At last! The “Relatio Synodi” is finally available in official English translation

Just in time for Christmas, as they say, the “Relatio Synodi” of the III Extraordinary General Assembly of the Synod of Bishops: “Pastoral Challenges to the Family in the Context of Evangelization” is now available on the Vatican website. It’s not clear why it took so long. After all, the controversial mid-Synod document, the Relatio post disceptationem, was apparently translated within a day or so.

Of course, that text caused a tremendous uproar and was criticized by many, including Cardinal Burke, who said it “lacks a solid foundation in the Sacred Scriptures and the Magisterium. In a matter on which the Church has a very rich and clear teaching, it gives the impression of inventing a totally new, what one Synod Father called ‘revolutionary,’ teaching on marriage and the family.” Apparently only a handful of Synod fathers saw that text before it was released to the public. 

The final text, Cardinal Burke noted, “is a significant improvement over the text of the Relatio post Disceptationem…” Thankfully.

The earlier document was shorter, consisting of about 5800 words. The final document is around 8500 words in length. The “Relatio Synodi” also contains all sections, even those without the necessary number of votes (123, or 2/3s of the Synod fathers); those sections were the much debated (and sensationalized) paragraphs about those Catholics who are divorced and “remarried”:

52. The synod father also considered the possibility of giving the divorced and remarried  access to the Sacraments of Penance and the Eucharist. Some synod fathers insisted on maintaining the present regulations, because of the constitutive relationship between participation in the Eucharist and communion with the Church as well as the teaching on the indissoluble character of marriage. Others expressed a more individualized  approach, permitting access in certain situations and with certain well-defined conditions, primarily in irreversible situations and those involving moral obligations towards children who would have to endure unjust suffering. Access to the sacraments might take place if preceded by a penitential practice, determined by the diocesan bishop. The subject needs to be thoroughly examined, bearing in mind the distinction between an objective sinful situation and extenuating circumstances, given that “imputability and responsibility for an action can be diminished or even nullified by ignorance, inadvertence, duress, fear, habit, inordinate attachments, and other psychological or social factors” (Catechism of the Catholic Church, 1735).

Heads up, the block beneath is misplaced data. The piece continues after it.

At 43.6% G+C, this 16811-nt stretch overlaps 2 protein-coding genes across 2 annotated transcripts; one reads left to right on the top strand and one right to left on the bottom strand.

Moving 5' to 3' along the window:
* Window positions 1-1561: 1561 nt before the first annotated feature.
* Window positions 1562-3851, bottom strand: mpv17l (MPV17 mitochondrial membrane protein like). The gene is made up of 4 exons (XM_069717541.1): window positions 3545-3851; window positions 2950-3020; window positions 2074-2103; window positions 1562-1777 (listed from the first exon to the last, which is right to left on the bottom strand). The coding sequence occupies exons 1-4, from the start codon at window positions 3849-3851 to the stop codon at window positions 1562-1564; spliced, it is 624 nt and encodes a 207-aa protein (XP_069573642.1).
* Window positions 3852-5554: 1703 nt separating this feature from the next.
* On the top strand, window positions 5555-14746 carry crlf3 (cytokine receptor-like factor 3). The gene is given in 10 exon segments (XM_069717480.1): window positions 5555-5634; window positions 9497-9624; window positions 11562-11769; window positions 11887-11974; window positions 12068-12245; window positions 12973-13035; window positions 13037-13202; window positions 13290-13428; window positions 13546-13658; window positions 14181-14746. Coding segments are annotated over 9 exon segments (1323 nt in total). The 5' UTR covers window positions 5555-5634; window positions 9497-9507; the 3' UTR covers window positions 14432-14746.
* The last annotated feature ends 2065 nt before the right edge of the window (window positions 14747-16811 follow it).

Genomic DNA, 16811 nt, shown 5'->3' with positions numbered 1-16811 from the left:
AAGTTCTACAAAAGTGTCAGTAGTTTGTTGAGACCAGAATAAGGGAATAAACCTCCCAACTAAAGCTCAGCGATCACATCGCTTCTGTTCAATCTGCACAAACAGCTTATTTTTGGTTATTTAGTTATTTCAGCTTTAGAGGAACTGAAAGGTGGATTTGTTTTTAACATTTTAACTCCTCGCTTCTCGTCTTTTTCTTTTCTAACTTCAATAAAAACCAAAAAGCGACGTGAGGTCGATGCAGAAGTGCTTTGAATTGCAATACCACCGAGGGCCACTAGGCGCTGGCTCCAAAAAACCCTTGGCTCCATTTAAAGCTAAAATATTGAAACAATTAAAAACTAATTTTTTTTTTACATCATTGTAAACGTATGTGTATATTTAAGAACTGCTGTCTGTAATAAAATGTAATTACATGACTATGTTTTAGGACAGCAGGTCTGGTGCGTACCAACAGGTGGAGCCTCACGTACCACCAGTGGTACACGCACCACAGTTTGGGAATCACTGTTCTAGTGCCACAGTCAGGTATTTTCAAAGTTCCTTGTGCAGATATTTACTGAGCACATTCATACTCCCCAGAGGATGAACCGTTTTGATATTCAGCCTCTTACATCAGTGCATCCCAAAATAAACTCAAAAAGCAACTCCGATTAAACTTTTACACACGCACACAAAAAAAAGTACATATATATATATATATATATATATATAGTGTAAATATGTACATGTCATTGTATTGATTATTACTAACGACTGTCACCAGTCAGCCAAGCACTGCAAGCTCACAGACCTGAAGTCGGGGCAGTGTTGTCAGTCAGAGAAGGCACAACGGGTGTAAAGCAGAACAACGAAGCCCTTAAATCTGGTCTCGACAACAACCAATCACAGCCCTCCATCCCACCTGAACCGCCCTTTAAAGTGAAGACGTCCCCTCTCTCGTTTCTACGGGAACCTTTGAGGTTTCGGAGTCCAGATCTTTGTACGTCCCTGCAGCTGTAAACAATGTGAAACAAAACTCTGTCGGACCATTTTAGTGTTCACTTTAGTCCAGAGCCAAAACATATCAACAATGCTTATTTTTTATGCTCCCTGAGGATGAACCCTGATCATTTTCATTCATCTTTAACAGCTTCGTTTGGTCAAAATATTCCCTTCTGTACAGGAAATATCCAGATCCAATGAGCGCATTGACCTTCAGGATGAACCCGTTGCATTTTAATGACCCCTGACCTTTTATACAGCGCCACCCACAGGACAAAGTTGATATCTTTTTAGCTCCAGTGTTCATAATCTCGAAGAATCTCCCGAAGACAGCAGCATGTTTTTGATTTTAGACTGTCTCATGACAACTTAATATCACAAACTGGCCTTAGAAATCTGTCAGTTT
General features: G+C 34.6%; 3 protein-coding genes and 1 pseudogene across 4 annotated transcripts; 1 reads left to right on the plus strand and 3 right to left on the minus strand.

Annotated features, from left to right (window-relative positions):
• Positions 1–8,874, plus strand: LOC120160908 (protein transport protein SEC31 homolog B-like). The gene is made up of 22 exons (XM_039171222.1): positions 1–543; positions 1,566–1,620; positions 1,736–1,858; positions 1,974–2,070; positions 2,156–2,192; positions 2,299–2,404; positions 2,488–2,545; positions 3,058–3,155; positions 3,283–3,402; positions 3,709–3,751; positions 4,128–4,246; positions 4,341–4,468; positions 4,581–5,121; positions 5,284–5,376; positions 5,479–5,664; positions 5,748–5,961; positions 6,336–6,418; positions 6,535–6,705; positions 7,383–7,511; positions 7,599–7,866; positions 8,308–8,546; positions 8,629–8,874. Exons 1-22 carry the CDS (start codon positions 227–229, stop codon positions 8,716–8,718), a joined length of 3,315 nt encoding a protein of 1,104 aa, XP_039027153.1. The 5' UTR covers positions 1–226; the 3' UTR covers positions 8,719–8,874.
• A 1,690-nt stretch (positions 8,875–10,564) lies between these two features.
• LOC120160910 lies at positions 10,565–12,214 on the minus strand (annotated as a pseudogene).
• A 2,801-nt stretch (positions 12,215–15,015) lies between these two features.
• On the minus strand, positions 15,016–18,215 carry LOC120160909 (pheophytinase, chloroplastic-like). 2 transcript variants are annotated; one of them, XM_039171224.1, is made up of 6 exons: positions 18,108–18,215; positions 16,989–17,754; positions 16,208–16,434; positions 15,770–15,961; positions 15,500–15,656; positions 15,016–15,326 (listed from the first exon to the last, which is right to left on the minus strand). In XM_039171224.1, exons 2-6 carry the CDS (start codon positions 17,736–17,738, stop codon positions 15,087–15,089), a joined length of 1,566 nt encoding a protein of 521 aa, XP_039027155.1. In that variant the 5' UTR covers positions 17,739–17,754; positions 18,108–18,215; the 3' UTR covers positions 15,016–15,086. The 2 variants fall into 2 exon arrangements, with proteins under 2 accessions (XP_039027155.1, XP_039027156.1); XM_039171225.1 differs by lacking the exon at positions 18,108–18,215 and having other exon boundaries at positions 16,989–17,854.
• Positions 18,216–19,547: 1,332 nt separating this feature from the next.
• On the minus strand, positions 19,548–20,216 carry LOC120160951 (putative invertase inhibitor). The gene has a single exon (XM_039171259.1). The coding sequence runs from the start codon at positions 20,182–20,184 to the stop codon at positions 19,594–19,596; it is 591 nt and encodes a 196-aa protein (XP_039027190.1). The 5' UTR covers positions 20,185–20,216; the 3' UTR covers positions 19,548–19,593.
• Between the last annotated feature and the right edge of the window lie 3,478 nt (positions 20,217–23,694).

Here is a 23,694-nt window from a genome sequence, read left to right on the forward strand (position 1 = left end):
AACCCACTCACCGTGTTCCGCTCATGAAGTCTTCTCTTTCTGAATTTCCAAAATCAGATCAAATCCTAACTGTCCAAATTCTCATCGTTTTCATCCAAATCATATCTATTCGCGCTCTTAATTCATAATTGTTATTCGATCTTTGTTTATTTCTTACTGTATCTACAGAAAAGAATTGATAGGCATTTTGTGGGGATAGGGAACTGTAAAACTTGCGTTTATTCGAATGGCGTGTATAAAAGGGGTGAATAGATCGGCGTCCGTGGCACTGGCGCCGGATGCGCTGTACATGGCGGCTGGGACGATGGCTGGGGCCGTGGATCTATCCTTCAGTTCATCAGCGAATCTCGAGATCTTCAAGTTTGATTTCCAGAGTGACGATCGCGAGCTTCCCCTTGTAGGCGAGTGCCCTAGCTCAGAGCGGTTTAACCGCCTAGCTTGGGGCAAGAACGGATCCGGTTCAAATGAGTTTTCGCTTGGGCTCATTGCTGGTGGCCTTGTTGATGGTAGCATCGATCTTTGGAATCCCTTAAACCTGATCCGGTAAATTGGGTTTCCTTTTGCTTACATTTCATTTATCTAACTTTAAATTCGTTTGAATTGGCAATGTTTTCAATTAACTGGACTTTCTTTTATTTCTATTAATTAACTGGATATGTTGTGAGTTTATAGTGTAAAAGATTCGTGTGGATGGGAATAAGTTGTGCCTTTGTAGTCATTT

53. Some synod fathers maintained that divorced and remarried persons or those living together can have fruitful recourse to a spiritual communion. Others raised the question as to why, then, they cannot have access “sacramentally”. As a result, the synod fathers requested that further theological study in the matter might point out the specifics of the two forms and their association with the theology of marriage.

And on homosexuality:

Pastoral Attention towards Persons with Homosexual Tendencies

55. Some families have members who have a homosexual tendency. In this regard, the synod fathers asked themselves what pastoral attention might be appropriate for them in accordance with the Church’s teaching: “There are absolutely no grounds for considering homosexual unions to be in any way similar or even remotely analogous to God’s plan for marriage and family.” Nevertheless, men and women with a homosexual tendency ought to be received with respect and sensitivity. “Every sign of unjust discrimination in their regard should be avoided” (Congregation for the Doctrine of the Faith, Considerations Regarding Proposals to Give Legal Recognition to Unions Between Homosexual Persons, 4.)

Barely making the cut (by two votes) was paragraph 41:

Pastoral Care for Couples Civilly Married or Living Together

41. While continuing to proclaim and foster Christian marriage, the Synod also encourages pastoral discernment of the situations of a great many who no longer live this reality. Entering into pastoral dialogue with these persons is needed to distinguish elements in their lives which can lead to a greater openness to the Gospel of Marriage in its fullness. Pastors ought to identify elements which can foster evangelization and human and spiritual growth. A new element in today’s pastoral activity is a sensitivity to the positive aspects of civilly celebrated marriages and, with obvious differences, cohabitation. While clearly presenting the Christian message, the Church also needs to indicate the constructive elements in these situations which do not yet or no longer correspond to it.

Read the entire document on the Vatican website.

About Carl E. Olson 1055 Articles

Carl E. Olson is editor of Catholic World Report and Ignatius Insight. He is the author of Did Jesus Really Rise from the Dead?, Will Catholics Be “Left Behind”, co-editor/contributor to Called To Be the Children of God, co-author of The Da Vinci Hoax (Ignatius), and author of the “Catholicism” and “Priest Prophet King” Study Guides for Word on Fire. He is also a contributor to “Our Sunday Visitor” newspaper, “The Catholic Answer” magazine, “The Catholic Herald”, “National Catholic Register”, “Chronicles”, and other publications.